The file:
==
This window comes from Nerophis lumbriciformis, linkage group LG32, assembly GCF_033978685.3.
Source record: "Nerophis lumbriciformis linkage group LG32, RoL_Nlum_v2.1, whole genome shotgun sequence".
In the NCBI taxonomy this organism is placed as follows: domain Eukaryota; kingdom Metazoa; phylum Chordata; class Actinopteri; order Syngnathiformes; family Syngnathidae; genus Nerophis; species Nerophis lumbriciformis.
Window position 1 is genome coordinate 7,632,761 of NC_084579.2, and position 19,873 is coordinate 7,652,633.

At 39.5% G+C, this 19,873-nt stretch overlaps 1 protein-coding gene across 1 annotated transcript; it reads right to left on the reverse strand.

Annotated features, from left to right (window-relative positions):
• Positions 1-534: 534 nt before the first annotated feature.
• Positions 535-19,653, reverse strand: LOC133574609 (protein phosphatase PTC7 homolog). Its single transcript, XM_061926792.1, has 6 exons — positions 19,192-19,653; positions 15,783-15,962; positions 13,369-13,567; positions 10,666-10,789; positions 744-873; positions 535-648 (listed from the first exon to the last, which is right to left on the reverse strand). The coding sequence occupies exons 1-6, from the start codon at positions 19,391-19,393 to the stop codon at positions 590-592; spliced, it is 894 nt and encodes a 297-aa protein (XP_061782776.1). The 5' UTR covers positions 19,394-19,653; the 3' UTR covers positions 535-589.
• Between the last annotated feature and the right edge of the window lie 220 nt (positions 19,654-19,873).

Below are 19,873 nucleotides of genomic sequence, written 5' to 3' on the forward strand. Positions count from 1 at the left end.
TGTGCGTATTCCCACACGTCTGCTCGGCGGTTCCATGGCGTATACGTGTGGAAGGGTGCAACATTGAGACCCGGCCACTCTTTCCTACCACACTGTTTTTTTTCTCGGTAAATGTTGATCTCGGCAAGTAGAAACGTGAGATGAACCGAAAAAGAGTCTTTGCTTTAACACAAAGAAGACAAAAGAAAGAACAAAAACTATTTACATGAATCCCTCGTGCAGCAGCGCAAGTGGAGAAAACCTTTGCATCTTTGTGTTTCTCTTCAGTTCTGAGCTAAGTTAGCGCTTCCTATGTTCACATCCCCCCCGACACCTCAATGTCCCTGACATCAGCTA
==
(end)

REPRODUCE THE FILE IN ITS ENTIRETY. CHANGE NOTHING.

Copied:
This window comes from Nerophis lumbriciformis, linkage group LG32, assembly GCF_033978685.3.
Source record: "Nerophis lumbriciformis linkage group LG32, RoL_Nlum_v2.1, whole genome shotgun sequence".
In the NCBI taxonomy this organism is placed as follows: domain Eukaryota; kingdom Metazoa; phylum Chordata; class Actinopteri; order Syngnathiformes; family Syngnathidae; genus Nerophis; species Nerophis lumbriciformis.
Window position 1 is genome coordinate 7,632,761 of NC_084579.2, and position 19,873 is coordinate 7,652,633.

At 39.5% G+C, this 19,873-nt stretch overlaps 1 protein-coding gene across 1 annotated transcript; it reads right to left on the reverse strand.

Annotated features, from left to right (window-relative positions):
• Positions 1-534: 534 nt before the first annotated feature.
• Positions 535-19,653, reverse strand: LOC133574609 (protein phosphatase PTC7 homolog). Its single transcript, XM_061926792.1, has 6 exons — positions 19,192-19,653; positions 15,783-15,962; positions 13,369-13,567; positions 10,666-10,789; positions 744-873; positions 535-648 (listed from the first exon to the last, which is right to left on the reverse strand). The coding sequence occupies exons 1-6, from the start codon at positions 19,391-19,393 to the stop codon at positions 590-592; spliced, it is 894 nt and encodes a 297-aa protein (XP_061782776.1). The 5' UTR covers positions 19,394-19,653; the 3' UTR covers positions 535-589.
• Between the last annotated feature and the right edge of the window lie 220 nt (positions 19,654-19,873).

Below are 19,873 nucleotides of genomic sequence, written 5' to 3' on the forward strand. Positions count from 1 at the left end.
TGTGCGTATTCCCACACGTCTGCTCGGCGGTTCCATGGCGTATACGTGTGGAAGGGTGCAACATTGAGACCCGGCCACTCTTTCCTACCACACTGTTTTTTTTCTCGGTAAATGTTGATCTCGGCAAGTAGAAACGTGAGATGAACCGAAAAAGAGTCTTTGCTTTAACACAAAGAAGACAAAAGAAAGAACAAAAACTATTTACATGAATCCCTCGTGCAGCAGCGCAAGTGGAGAAAACCTTTGCATCTTTGTGTTTCTCTTCAGTTCTGAGCTAAGTTAGCGCTTCCTATGTTCACATCCCCCCCGACACCTCAATGTCCCTGACATCAGCTA